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Trigger Warning: The following post contains descriptions of emotional abuse.

While this project is not intended to be a cautionary tale of Theatre School, it’s important that all voices have the opportunity to be amplified, especially those that may help others.


Today is World Theatre Day and I’m conflicted. I love theatre. For years it was my life, my home, my safe place. I was literally a walking, talking encyclopedia of all things performing arts. I loved it so much. My goal was always to trust in the process, train with the best, and make it to Broadway AND Hollywood! I wanted so badly to be part of that big, shiny world.

When I graduated high school and moved to Toronto I felt like I was one step closer to that dream. I was making friends who had similar aspirations and training everyday with spectacular teachers. While not every day was easy, and god knows it wasn’t, I was still in love with what I did. I was happy.

Why did it seem like no matter how hard I tried, no one would take me seriously?

For a long time, I thought that trusting in the process and training with the best would serve me well, but in one instance that truth crashed down on me. Someone I trusted to help me, harmed me instead. I was emotionally abused during the entirety of a production by the director in charge. We were warned about this man beforehand by one of our teachers. Our director was an older man who was known to pick on women during rehearsal, and get upset at the drop of a hat. I remember hearing this and telling myself, ‘I won’t let anything that this person has done to others be done to me’. Then, when it happened to me, I felt that it was my fault. I kept asking, “what can I do better? Will no one want to work with me?’ What did I do wrong?” Nothing I did seemed to be right and I was harassed for it. I confided in my classmates, and some supported me outright, while others supported me from the background. They didn’t want to speak up because they wanted to work with this person again. They still held him in high regard despite how he treated me. I felt sad and angry. How could someone so small be considered so big? Why were people so willing to put themselves at risk for notoriety? Why did it seem like no matter how hard I tried, no one would take me seriously?

When I graduated college, I tried to push everything that had happened to me to the back of my brain. I lost my trust in men in the industry and I felt that if I wasn’t hard as a rock, no one would take me seriously. On the other hand, I had so many good experiences- why let one bad one ruin the rest of them, right? Turns out, my brain doesn’t work like that. Anytime I entered a room ready to work, I felt like I was putting myself right back into that situation. It didn’t matter how positive the space was, or how many times people assured me that it was okay for me to let my guard down and be myself, I still felt as if I was in the line of fire. Every time I left a rehearsal, I would go home and break down because I felt like no matter how hard I tried, I would never be able to feel safe in the theatre ever again. I did this for a long time.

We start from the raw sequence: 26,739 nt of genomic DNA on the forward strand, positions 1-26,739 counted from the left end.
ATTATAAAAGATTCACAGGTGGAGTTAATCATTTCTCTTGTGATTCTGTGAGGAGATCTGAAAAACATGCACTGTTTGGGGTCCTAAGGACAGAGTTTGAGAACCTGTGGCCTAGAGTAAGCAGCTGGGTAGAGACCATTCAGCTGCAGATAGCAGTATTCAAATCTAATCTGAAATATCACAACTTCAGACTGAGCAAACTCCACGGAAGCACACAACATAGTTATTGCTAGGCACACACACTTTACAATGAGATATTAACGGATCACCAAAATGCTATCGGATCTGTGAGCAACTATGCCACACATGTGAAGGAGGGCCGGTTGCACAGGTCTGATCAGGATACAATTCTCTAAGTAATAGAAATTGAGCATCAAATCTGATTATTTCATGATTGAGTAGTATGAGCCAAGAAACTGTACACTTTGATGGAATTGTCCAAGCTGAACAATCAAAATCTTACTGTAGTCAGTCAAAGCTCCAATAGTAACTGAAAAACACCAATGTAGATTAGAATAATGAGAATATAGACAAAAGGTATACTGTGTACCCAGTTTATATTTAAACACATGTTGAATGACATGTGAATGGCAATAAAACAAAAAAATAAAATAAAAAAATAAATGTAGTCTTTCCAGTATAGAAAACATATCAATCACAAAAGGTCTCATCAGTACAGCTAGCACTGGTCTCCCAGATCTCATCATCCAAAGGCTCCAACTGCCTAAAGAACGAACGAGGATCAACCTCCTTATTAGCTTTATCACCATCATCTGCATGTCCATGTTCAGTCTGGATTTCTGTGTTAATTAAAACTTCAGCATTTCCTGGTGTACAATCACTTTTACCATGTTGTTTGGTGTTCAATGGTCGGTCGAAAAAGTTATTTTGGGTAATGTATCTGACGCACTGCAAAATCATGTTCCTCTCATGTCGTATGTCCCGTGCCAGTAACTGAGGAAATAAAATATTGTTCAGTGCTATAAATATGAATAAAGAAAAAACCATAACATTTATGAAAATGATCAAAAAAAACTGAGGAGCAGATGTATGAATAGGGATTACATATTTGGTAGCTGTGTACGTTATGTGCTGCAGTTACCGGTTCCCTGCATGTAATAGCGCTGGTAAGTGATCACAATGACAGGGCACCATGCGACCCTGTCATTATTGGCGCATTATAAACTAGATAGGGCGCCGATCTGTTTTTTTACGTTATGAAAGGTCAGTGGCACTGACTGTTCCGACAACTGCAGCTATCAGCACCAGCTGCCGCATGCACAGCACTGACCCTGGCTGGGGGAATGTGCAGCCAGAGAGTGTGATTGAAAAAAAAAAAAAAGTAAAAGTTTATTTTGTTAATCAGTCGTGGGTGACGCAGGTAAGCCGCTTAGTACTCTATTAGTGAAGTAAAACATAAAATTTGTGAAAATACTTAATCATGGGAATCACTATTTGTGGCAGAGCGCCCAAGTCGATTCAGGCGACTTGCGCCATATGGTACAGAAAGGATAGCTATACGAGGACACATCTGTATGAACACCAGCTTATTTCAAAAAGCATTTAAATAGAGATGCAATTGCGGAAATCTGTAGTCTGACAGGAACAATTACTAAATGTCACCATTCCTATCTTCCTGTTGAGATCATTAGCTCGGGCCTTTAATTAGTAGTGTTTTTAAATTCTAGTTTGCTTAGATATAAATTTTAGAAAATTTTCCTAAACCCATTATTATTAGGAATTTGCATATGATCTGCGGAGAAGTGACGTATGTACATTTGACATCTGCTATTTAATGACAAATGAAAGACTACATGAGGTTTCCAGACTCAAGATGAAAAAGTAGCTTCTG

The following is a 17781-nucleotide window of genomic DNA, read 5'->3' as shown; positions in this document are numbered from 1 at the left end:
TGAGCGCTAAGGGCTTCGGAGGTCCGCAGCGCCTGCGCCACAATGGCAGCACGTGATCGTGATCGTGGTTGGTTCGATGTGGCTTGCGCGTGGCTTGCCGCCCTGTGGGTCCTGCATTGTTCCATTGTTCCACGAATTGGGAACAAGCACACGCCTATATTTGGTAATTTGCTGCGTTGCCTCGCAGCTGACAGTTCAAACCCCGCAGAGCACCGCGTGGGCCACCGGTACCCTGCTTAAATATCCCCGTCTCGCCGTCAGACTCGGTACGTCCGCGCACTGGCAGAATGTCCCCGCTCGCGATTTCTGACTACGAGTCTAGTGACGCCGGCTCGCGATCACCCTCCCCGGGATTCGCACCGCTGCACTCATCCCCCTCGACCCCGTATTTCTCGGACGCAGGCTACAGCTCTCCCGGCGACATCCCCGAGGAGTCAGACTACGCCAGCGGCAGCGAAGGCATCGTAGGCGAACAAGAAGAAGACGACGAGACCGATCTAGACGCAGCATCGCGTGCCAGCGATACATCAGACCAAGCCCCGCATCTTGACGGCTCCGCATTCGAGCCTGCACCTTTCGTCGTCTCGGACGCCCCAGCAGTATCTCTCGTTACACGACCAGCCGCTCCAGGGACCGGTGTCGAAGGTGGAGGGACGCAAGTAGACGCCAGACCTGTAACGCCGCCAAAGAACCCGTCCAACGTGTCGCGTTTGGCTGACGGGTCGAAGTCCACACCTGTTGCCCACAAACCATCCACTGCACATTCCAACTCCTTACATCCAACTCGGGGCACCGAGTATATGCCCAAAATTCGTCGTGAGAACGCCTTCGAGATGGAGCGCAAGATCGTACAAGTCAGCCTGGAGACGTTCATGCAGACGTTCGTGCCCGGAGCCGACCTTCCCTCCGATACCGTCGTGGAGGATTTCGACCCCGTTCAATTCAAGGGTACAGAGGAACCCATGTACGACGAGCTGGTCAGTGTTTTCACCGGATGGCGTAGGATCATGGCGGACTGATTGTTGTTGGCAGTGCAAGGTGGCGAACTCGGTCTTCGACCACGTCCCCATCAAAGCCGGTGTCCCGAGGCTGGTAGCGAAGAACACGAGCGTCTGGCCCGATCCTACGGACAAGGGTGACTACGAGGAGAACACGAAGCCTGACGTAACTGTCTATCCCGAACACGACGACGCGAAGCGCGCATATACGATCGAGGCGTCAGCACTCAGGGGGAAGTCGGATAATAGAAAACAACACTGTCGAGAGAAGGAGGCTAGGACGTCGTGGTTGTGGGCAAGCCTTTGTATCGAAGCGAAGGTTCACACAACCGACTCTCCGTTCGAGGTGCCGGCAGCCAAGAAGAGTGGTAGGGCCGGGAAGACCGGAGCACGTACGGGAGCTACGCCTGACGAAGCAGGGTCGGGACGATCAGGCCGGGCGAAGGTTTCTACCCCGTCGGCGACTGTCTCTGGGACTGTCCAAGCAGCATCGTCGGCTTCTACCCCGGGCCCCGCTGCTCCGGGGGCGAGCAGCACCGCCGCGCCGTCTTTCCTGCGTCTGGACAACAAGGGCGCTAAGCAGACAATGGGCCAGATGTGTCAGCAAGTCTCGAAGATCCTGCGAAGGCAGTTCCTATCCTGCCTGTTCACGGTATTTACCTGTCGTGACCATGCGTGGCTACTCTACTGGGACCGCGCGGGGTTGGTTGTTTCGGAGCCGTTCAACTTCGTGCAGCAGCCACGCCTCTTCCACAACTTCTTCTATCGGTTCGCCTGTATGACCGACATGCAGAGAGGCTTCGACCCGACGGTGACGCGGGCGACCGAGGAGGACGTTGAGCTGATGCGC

I remember during the situation, after a particularly brutal rehearsal, one of the people on the crew gave me this piece of wisdom: “You just have to find people who speak the same language as you”. Over the course of my time at college, I had accidentally internalized this belief that theatre was some kind of dictatorship. That I should be blindly following someone else’s demands and not questioning it. I had forgotten that at its core, theatre is about communicating. I had forgotten that there are people out there who are willing to learn how to understand each other, adapt each other’s ideas, and make an effort to come to a mutual understanding when things get lost in translation. I had forgotten that to me, that’s where theatre thrives. Of course, there will always be people out there who have no willingness to come to a mutual understanding.

No one warns you that there are going to be people in positions above you who want to see you fail. No one tells you how to clock the dictator in the room. I’m just now starting to find the joy in theatre again, but it’s a long process. The only reason I’ve even begun to love it again, is because I found people who truly support me, and want to see me succeed. I can’t stress enough how important that is. They always tell you that you need to be the strongest in the room, the prettiest, the funniest- but what happened to just being you? If I can’t be honestly and sincerely myself around the people I’m working with, then how can I be expected to love what I do?

I guess what I really want is for people to speak up when these things happen. Like truly and bravely say in a rehearsal “fuck off you egotistical asshole”.

I hope that one day I’ll have the courage to call this person out, and report them, but I still have that fear. That stupid fear that my career will be ruined. That no one will want to work with me again. That if I say anything openly, I could be sued for slander, even though I know what happened to me is the truth. I know that other people have had similar situations as I have with this person, but I have yet to find those people. I guess what I really want is for people to speak up when these things happen. Like truly and bravely say in a rehearsal “fuck off you egotistical asshole”. I sometimes wonder if I had done that, and been kicked out of school, would I be better off mentally, and still have a solid career in the arts? Who knows. All I can do for the time being is continue to heal, and hope that one day I’ll build up the courage to really, truly tell this person to leave us alone.

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